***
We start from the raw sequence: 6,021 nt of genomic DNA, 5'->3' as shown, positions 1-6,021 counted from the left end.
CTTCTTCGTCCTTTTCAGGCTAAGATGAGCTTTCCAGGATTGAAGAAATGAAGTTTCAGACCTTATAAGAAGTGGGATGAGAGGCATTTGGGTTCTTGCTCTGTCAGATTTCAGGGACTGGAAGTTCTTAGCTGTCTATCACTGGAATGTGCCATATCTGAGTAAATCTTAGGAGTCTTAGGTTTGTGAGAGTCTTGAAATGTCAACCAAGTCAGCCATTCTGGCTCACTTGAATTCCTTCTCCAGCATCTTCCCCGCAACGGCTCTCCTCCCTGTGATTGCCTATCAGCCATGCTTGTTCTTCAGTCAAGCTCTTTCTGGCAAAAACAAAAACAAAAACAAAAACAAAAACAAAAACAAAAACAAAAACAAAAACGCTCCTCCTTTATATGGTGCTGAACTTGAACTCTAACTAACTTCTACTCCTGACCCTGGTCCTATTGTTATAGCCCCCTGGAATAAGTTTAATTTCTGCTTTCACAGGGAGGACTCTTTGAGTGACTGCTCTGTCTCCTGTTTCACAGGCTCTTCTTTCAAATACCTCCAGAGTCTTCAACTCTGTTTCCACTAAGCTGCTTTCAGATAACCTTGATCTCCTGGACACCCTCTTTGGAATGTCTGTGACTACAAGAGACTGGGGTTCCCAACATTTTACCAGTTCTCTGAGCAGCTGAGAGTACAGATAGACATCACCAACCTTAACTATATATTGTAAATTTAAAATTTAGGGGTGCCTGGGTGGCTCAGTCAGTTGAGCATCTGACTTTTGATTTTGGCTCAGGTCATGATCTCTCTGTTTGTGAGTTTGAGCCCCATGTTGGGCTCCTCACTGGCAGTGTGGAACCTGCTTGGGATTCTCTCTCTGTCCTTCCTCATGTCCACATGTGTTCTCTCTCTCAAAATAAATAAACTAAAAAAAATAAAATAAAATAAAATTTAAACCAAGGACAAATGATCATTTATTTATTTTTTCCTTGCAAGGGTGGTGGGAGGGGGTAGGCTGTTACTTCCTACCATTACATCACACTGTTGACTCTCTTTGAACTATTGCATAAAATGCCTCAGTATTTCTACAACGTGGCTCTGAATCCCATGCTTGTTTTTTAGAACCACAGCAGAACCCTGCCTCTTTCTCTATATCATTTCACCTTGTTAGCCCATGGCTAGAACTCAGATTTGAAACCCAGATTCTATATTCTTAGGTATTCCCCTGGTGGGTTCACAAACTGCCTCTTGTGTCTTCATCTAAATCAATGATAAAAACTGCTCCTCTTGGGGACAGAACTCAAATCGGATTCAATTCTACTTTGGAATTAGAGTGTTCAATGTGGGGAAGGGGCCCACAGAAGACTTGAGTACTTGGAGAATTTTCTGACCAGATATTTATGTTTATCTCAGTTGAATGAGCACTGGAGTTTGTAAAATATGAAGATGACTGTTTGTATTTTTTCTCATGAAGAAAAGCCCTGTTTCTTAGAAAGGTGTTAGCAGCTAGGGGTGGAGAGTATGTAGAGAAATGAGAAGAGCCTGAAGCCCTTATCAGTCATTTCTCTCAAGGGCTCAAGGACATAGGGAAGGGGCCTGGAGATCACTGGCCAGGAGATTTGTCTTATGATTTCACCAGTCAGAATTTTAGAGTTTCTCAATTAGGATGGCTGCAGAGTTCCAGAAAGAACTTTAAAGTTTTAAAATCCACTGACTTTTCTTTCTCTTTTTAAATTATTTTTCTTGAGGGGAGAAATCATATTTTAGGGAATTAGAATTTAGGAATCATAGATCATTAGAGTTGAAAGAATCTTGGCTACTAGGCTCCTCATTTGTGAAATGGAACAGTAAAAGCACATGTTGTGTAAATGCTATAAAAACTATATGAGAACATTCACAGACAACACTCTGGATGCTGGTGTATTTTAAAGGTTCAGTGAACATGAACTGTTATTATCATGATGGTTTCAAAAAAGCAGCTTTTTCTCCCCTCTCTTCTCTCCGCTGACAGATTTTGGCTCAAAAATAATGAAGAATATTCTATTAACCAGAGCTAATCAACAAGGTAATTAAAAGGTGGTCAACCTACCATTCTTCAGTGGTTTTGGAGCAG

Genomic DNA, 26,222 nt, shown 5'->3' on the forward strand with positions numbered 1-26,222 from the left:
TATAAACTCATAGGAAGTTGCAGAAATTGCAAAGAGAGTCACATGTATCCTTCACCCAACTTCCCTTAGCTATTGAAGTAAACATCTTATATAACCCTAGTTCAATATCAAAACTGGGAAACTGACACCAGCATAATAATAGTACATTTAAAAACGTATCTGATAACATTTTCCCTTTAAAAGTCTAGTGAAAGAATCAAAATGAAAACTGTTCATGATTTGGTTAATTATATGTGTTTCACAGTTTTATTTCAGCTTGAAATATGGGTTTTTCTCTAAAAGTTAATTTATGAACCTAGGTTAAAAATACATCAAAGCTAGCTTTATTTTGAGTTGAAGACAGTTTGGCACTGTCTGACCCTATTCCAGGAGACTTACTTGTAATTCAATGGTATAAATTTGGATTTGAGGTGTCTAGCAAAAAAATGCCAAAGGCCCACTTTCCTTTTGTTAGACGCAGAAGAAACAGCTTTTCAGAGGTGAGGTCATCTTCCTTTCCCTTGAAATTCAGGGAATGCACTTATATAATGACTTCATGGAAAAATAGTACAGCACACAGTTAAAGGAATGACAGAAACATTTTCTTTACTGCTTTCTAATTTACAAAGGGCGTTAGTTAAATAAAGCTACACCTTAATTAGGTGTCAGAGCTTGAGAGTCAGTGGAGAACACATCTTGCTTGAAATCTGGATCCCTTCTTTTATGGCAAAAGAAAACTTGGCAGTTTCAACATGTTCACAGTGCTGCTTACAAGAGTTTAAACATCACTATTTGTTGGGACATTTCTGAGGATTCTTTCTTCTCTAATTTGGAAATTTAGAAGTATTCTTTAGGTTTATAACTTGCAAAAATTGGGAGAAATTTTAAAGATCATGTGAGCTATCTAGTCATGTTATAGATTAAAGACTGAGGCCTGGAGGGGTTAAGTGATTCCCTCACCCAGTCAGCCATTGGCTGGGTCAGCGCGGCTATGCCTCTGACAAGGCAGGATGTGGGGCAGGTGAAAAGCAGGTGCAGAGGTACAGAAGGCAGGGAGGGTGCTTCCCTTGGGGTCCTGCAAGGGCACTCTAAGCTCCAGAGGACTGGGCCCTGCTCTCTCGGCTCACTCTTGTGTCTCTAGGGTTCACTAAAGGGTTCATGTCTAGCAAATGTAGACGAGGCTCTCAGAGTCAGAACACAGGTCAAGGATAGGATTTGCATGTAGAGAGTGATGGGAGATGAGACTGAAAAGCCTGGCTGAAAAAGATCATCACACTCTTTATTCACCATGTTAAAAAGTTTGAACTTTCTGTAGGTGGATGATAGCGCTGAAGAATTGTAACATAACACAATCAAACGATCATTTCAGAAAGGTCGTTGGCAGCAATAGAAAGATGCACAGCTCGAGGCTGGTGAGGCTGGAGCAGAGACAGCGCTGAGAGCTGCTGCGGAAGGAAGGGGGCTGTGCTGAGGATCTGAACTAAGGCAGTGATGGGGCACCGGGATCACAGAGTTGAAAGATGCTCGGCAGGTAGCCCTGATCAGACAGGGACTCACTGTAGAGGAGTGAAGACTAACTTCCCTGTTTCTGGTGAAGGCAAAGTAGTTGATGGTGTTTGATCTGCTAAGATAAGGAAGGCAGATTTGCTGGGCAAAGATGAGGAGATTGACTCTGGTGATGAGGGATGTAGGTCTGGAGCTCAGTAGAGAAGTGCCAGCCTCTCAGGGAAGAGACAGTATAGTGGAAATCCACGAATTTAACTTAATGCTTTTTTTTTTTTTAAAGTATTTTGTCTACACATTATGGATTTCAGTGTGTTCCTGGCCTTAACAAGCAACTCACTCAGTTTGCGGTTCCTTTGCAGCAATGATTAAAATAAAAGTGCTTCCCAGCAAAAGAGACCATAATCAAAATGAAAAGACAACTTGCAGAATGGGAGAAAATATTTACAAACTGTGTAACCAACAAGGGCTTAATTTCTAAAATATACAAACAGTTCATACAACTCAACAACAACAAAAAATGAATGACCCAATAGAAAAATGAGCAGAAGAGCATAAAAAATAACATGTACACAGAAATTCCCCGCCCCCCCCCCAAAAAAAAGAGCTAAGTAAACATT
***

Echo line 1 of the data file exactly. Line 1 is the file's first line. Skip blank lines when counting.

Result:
We start from the raw sequence: 6,021 nt of genomic DNA, 5'->3' as shown, positions 1-6,021 counted from the left end.